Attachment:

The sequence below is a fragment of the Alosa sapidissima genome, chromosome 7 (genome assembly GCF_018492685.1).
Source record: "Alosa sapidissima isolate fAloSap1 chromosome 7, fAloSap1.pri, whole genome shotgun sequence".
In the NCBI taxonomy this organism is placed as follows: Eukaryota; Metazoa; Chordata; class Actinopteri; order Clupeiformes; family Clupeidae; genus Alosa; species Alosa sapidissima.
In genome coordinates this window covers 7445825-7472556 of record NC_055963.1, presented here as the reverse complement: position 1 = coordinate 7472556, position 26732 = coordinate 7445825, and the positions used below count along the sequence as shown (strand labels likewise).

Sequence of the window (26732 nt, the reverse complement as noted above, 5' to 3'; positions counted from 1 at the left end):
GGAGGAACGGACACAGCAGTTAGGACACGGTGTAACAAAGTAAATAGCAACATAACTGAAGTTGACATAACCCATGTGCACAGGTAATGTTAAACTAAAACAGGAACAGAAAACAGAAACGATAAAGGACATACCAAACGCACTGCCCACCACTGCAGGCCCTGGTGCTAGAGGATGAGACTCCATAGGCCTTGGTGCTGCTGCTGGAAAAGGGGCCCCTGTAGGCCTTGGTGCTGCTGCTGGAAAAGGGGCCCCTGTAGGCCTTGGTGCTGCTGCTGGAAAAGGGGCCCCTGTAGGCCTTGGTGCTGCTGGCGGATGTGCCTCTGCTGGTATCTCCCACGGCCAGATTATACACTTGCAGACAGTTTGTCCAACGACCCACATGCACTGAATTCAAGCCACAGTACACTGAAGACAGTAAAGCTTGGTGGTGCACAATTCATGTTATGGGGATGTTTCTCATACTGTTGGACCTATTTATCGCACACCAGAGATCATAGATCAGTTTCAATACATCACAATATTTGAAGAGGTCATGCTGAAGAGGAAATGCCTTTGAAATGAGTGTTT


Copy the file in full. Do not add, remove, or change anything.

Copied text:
The sequence below is a fragment of the Alosa sapidissima genome, chromosome 7 (genome assembly GCF_018492685.1).
Source record: "Alosa sapidissima isolate fAloSap1 chromosome 7, fAloSap1.pri, whole genome shotgun sequence".
In the NCBI taxonomy this organism is placed as follows: Eukaryota; Metazoa; Chordata; class Actinopteri; order Clupeiformes; family Clupeidae; genus Alosa; species Alosa sapidissima.
In genome coordinates this window covers 7445825-7472556 of record NC_055963.1, presented here as the reverse complement: position 1 = coordinate 7472556, position 26732 = coordinate 7445825, and the positions used below count along the sequence as shown (strand labels likewise).

Sequence of the window (26732 nt, the reverse complement as noted above, 5' to 3'; positions counted from 1 at the left end):
GGAGGAACGGACACAGCAGTTAGGACACGGTGTAACAAAGTAAATAGCAACATAACTGAAGTTGACATAACCCATGTGCACAGGTAATGTTAAACTAAAACAGGAACAGAAAACAGAAACGATAAAGGACATACCAAACGCACTGCCCACCACTGCAGGCCCTGGTGCTAGAGGATGAGACTCCATAGGCCTTGGTGCTGCTGCTGGAAAAGGGGCCCCTGTAGGCCTTGGTGCTGCTGCTGGAAAAGGGGCCCCTGTAGGCCTTGGTGCTGCTGCTGGAAAAGGGGCCCCTGTAGGCCTTGGTGCTGCTGGCGGATGTGCCTCTGCTGGTATCTCCCACGGCCAGATTATACACTTGCAGACAGTTTGTCCAACGACCCACATGCACTGAATTCAAGCCACAGTACACTGAAGACAGTAAAGCTTGGTGGTGCACAATTCATGTTATGGGGATGTTTCTCATACTGTTGGACCTATTTATCGCACACCAGAGATCATAGATCAGTTTCAATACATCACAATATTTGAAGAGGTCATGCTGAAGAGGAAATGCCTTTGAAATGAGTGTTT